Vicky Mochama: The voice of Metro News.
Ex-cops cashing in on new pot laws exposes hypocrisy of the legislation: Mochama
No one can be surprised at the rank self-interest of the police. But it should give the public pause.
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Known for his mishandling of Veterans Affairs, corruption scandals within his constabulary and, shall we say, colourful comments on race and marijuana, former Toronto and Ontario police chief Julian Fantino is launching a pot business with a former RCMP senior leader. It has rightly been met with outcry.
It exposes not only his personal hypocrisies but also those of the pot legalization process.
A focus on criminalizing personal use of pot rather than public health concerns (i.e., accessibility to children, mental health issues) has contributed to the circumstances that make young Black and Indigenous people known to police. Along with carding, illegality of marijuana has introduced more young racialized, especially Black, people to the criminal justice system than is patently fair.
Studies show that pot is used by almost every demographic in near-equal measure, and yet, it is Black people – often young, often male – who are disproportionately punished for it. A recent analysis by the Toronto Star found that “Black people with no history of criminal convictions have been three times more likely to be arrested by Toronto police for possession of small amounts of marijuana than white people with similar backgrounds.”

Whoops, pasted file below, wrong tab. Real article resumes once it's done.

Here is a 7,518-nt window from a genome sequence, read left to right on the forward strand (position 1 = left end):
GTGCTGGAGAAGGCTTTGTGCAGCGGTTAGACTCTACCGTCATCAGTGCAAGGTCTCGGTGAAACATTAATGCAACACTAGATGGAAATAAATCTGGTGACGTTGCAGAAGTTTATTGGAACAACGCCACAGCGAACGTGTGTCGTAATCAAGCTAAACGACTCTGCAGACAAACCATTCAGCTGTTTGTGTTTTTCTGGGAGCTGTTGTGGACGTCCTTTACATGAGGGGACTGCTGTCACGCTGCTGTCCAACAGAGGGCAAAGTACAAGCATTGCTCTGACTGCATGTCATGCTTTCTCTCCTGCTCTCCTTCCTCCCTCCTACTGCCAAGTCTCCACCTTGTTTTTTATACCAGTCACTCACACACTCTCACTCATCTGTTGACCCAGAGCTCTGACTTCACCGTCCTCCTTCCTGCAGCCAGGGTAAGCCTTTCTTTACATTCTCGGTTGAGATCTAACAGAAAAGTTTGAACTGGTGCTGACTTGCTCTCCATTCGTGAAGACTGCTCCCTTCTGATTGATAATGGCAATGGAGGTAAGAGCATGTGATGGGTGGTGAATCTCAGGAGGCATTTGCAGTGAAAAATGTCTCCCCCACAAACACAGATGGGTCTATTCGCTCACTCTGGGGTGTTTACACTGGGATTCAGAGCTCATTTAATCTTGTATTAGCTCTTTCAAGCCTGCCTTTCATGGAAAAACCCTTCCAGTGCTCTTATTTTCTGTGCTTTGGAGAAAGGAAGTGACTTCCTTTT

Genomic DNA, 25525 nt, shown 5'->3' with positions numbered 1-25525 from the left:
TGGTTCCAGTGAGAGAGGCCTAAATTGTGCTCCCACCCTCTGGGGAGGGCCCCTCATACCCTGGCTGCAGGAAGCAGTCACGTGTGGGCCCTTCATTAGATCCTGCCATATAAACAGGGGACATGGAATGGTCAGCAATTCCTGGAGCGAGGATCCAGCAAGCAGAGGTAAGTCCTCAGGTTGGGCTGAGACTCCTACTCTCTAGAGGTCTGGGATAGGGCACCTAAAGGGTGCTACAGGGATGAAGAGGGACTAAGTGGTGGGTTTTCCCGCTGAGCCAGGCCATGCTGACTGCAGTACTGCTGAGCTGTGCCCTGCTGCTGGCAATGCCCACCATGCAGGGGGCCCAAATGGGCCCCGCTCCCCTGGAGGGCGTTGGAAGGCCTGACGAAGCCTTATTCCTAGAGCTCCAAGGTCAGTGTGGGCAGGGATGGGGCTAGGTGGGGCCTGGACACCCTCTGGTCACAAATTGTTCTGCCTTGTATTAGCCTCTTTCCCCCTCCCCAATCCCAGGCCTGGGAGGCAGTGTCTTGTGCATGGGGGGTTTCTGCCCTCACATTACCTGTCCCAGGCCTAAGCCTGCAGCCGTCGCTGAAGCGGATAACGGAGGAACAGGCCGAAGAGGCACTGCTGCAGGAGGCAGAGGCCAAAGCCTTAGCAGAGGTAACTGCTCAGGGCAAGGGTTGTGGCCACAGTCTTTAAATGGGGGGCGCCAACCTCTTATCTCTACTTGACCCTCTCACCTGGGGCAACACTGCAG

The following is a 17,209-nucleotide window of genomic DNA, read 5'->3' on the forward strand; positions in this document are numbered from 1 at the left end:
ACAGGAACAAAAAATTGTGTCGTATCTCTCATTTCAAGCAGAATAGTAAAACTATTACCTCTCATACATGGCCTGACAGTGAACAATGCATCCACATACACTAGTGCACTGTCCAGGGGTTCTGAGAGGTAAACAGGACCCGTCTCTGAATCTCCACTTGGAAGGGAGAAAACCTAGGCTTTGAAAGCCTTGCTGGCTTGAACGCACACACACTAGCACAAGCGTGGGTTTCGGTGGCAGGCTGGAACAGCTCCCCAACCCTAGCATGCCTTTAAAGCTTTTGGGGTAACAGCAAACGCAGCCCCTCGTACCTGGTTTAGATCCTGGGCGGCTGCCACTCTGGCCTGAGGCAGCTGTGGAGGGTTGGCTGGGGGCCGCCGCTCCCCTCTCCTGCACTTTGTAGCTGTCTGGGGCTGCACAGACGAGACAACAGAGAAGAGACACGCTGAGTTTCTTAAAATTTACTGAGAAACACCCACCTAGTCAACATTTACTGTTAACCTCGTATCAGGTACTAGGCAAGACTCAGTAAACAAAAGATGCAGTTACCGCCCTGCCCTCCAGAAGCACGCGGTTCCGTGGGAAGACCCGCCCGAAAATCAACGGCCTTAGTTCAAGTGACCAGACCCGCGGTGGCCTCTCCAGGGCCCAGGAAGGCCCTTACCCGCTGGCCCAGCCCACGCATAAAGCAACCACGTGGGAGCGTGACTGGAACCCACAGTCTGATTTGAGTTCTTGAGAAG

That analysis covers a decade of policing activity from 2003-2013, which includes two of the five years during which Julian Fantino was Toronto police Chief.
In an interview with Reuters, Fantino said of his time as a police officer, “I just felt, depending on circumstances, I gave people lots of breaks on marijuana issues, on possession of marijuana. Not everybody I dealt with was charged – far from it.” Clearly, a large swath of Black people were not given breaks. Considering their circumstances was evidently not a message from Fantino’s office.
The Star’s analysis also includes the years during which Bill Blair was Chief of police; Blair is now the Liberal government’s point man on pot legislation, which is scheduled to pass in July 2018. He has dabbled in dog-whistle language, calling drug dealers “a gangster behind some apartment building” or “a criminal in a stairwell.”
And yet, former police members who are implicated in a system that has disproportionately jailed and fined young racialized people for drug use are the ones who are taking advantage of the coming business opportunity. The Liberal government has said it will not consider amnesty for those with marijuana-related criminal records.
No one can be surprised at the rank self-interest of the police.
But it should give the public pause. I’d question anyone’s commitment to public service who opens a pot-based business two years after saying they “completely oppose the legalization of marijuana."
Jailing the industry’s original business leaders and then profiting from their formal exclusion from the industry is a clear hypocrisy.
If people with drug convictions won’t be allowed into the marijuana industry, then perhaps neither should former police officers.